By Sylvia A. DiLorenzo, M.A., E-RYT 500 –
Most people have a sense that it is important to keep moving in some way in order to stay healthy as we age. Many have the misconception that one must be very fit and young — or at least be able to get up and down on the floor — in order to practice yoga. If you are still breathing, you can do yoga! So — What is yoga? And most important, how and why can it really help everyone, but especially those in their fifties, older seniors and the elderly? What are the most rigorous studies telling us today about the practice of yoga?
Yoga comes from an ancient body of knowledge. The word “yoga” came from the Sanskrit word “yuj” which means yoke, unite, or integrate. Yoga is about the integration of the mind, body, and spirit. For these three to be integrated, emotion, action, and intelligence must be in balance. The Yogis formulated a way to achieve and maintain this balance and it is done through moving the body (depending on the ability of the person), breathing, and meditation.
Yoga postures help to improve circulation, strengthen the muscles and bones, improve balance and generally improve or maintain better health. In Yoga, students learn to focus on their breath and gain some control over the breath. By focusing on the breathing, the students prepare their minds for meditation. In meditation students learn to quiet or calm the mind. Meditation can be as simple as focusing on the breath and being in the present moment. Meditation is fundamentally non-religious! However, one can use meditation as a centering tool to quiet the mind and to go into prayer. Yoga helps the physical body, helps one focus and relieves everyday stress.
In recent years there have been several articles, and even a book, written about how “yoga can wreck your body.” Understandably, that has caused fear amongst many. At the heart of those works is the necessity of finding a highly-qualified registered instructor, the necessity of honoring one’s body and the necessity of never going into pain or doing something that one is not comfortable with or not physically able to perform.
A new study by geriatrician Neela K. Patel, MD, MPH, CMD, and colleagues at the University of Texas Health Science Center at San Antonio, published in The Journal of Alternative and Complementary Medicine, October 2012, Vol. 18, No. 10:902-917, reports on fairly extensive number of double-blind studies. The study was framed around the following question: Among older adults in community and institutional settings, is yoga superior to other physical activity with respect to its effect on physical functioning measures and health related quality of life. The study strongly suggests that yoga may be the best form of physical activity for older adults — even the frail elderly in their 80’s and 90’s –. In a conversation with another yoga therapist, Dr. Patel states: “Yoga may be superior to conventional physical-activity interventions in elderly people.”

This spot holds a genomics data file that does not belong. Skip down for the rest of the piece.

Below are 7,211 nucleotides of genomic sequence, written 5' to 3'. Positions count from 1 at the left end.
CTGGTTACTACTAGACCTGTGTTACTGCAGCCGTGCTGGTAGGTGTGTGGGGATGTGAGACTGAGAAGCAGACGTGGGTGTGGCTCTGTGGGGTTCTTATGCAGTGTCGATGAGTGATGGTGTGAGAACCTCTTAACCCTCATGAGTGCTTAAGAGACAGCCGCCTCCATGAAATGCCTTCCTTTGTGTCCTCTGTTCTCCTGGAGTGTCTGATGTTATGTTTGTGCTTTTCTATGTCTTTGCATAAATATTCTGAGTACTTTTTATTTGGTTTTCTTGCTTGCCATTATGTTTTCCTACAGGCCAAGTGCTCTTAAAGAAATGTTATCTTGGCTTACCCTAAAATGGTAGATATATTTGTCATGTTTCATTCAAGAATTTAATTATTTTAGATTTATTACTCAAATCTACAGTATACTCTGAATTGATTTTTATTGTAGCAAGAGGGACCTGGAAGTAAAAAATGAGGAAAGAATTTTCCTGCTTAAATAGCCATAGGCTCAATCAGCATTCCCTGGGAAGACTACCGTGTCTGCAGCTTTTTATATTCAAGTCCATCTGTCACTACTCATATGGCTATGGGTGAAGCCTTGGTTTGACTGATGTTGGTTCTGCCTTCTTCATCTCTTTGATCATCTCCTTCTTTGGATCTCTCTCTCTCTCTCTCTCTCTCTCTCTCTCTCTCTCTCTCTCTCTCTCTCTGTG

In summary the study states: “Yoga not only improves health-related quality of life, but also enhances walking and balance, muscle strength, cardiovascular health, blood pressure, sleep and functioning of other systems. Yoga may also have psychosocial benefits through prevention and control of common health and emotional problems linked with aging.” With regard to physical functioning, yoga practitioners had improvements in timed one leg standing and forward flexibility as well as an improved sense of well-being, energy, and fatigue, as compared to an aerobic exercise control group. There was also a significant improvement in posture, as noted by a decrease in the forward curvature, or kyphosis, seen in many adults. “Body flexibility had significantly improved in both the upper and lower body in the yoga group, with improved lower-limb muscle endurance and walking speed…
A significant decrease in sleep latency and increase in number of hours slept were found after six months of yoga intervention.” In a private conversation with Carol Kruchoff, the Director of Yoga Therapy for Seniors at Duke University’s Center for Integrative Medicine, Dr. Patel said that the ability to individualize the practice and the social nature of yoga is extremely important and that the most important aspect may be yoga’s impact on enhancing the activities of daily living and helping people maintain confidence and independence. She said: “Having the leg strength to get up and down from the bed to go to the toilet, and the arm strength to open a door, can make a tremendous difference in an older adult’s life…And yoga goes beyond physical health, to help relieve anxiety and calm the mind, which is also critical.” Overall, the authors of above study, the authors of many other studies, and other yoga therapists “recommend yoga for older adults with careful observation and monitoring.”
SYLVIA DI LORENZO, MA, E-RYT 500
Sylvia is registered with Yoga Alliance (the only registry for certified yoga teachers) at the E-RYT 500 level (she has over 1000 hours of training and over 5000 hours of teaching); member of the International Association of Yoga Therapists; certified in Yoga Therapy for Seniors from Duke University’s Center for Integrative Medicine; certified as an Exercise Specialist in Posture for Aging & Osteoporosis from the Meeks Institute; certified in Yoga Therapy for Depression & Mood Balance; and participated in Mindfulness-Based Stress Reduction training for professionals with Jon Kabat-Zinn.
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